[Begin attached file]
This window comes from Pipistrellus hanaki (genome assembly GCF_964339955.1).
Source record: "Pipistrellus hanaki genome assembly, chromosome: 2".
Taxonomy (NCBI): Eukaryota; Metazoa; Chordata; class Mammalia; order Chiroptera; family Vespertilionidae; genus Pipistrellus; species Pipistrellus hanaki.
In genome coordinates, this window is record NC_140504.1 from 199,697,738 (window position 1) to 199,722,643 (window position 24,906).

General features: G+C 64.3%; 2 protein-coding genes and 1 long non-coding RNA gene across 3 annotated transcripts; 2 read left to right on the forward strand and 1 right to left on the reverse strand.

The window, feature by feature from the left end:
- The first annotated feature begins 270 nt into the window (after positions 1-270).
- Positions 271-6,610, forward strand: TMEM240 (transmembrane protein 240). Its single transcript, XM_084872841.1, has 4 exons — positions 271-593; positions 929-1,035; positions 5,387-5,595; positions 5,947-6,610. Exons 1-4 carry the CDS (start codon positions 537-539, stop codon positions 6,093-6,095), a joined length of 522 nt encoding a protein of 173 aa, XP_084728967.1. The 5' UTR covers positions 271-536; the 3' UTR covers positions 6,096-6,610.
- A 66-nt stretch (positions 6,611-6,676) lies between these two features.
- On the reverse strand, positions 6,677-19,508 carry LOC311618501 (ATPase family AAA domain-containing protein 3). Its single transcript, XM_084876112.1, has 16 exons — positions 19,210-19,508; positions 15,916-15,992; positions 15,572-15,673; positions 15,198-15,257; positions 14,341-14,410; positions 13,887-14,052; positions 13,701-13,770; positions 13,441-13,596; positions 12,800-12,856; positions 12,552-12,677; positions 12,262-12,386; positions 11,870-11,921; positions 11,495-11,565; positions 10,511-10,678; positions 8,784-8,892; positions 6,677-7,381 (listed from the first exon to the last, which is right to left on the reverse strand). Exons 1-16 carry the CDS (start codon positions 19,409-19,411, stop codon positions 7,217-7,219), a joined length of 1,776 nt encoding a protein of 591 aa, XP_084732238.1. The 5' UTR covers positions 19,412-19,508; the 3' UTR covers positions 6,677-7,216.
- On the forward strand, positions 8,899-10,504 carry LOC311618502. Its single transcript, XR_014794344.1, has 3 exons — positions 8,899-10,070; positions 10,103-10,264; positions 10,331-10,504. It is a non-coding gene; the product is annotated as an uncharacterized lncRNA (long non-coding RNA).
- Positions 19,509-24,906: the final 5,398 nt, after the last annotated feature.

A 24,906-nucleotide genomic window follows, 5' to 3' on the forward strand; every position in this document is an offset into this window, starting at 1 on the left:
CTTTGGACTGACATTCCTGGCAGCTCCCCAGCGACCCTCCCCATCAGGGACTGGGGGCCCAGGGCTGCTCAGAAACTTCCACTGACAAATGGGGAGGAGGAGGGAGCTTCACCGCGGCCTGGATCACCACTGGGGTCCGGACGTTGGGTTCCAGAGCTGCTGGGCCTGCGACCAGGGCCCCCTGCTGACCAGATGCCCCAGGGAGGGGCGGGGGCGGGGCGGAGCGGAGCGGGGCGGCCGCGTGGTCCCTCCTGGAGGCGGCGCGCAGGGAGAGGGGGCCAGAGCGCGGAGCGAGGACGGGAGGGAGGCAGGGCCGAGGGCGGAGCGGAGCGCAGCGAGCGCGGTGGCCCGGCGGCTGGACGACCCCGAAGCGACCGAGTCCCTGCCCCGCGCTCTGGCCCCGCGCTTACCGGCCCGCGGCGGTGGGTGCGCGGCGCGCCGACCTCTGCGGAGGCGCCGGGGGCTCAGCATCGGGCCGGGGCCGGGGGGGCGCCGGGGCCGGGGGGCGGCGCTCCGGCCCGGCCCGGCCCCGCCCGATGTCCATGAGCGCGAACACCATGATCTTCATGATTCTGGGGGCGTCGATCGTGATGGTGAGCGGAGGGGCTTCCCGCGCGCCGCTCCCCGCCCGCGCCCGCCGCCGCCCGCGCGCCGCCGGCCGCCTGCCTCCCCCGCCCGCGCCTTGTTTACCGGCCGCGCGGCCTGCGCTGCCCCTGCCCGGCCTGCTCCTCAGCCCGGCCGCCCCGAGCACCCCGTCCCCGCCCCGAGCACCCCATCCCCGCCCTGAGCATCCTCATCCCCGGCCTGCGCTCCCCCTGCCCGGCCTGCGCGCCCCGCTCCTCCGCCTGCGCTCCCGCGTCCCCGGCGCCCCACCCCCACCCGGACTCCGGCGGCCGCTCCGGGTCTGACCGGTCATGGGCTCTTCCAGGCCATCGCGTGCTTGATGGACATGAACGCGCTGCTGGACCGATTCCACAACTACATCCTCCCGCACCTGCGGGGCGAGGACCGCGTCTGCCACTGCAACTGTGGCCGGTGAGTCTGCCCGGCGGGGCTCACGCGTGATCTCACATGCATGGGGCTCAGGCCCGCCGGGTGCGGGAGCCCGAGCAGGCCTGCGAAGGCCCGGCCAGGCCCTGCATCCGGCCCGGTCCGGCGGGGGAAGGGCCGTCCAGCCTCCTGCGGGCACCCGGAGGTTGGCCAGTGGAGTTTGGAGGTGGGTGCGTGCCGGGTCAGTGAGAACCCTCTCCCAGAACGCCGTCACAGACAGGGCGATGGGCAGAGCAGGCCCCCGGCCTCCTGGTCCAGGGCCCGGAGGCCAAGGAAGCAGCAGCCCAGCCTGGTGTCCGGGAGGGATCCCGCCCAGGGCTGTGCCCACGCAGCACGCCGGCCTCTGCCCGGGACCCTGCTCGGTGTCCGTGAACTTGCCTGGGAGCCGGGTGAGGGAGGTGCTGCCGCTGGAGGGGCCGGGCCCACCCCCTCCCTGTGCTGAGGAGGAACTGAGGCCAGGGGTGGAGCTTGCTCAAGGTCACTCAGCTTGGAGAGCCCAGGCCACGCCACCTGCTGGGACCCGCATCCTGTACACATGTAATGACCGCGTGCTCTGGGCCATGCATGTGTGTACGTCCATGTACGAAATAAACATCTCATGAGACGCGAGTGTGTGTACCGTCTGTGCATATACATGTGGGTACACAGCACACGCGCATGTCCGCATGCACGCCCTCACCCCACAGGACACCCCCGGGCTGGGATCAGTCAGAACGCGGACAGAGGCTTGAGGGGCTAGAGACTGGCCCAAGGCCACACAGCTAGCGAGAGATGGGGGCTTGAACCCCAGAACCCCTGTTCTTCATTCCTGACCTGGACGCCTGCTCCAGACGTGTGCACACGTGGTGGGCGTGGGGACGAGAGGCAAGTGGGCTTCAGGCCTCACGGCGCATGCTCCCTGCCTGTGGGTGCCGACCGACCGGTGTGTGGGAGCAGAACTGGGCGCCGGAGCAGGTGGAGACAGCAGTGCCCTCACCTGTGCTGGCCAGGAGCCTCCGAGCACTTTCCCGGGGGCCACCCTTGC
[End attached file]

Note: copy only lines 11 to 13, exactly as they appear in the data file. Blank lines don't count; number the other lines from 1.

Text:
- On the forward strand, positions 8,899-10,504 carry LOC311618502. Its single transcript, XR_014794344.1, has 3 exons — positions 8,899-10,070; positions 10,103-10,264; positions 10,331-10,504. It is a non-coding gene; the product is annotated as an uncharacterized lncRNA (long non-coding RNA).
- Positions 19,509-24,906: the final 5,398 nt, after the last annotated feature.

A 24,906-nucleotide genomic window follows, 5' to 3' on the forward strand; every position in this document is an offset into this window, starting at 1 on the left: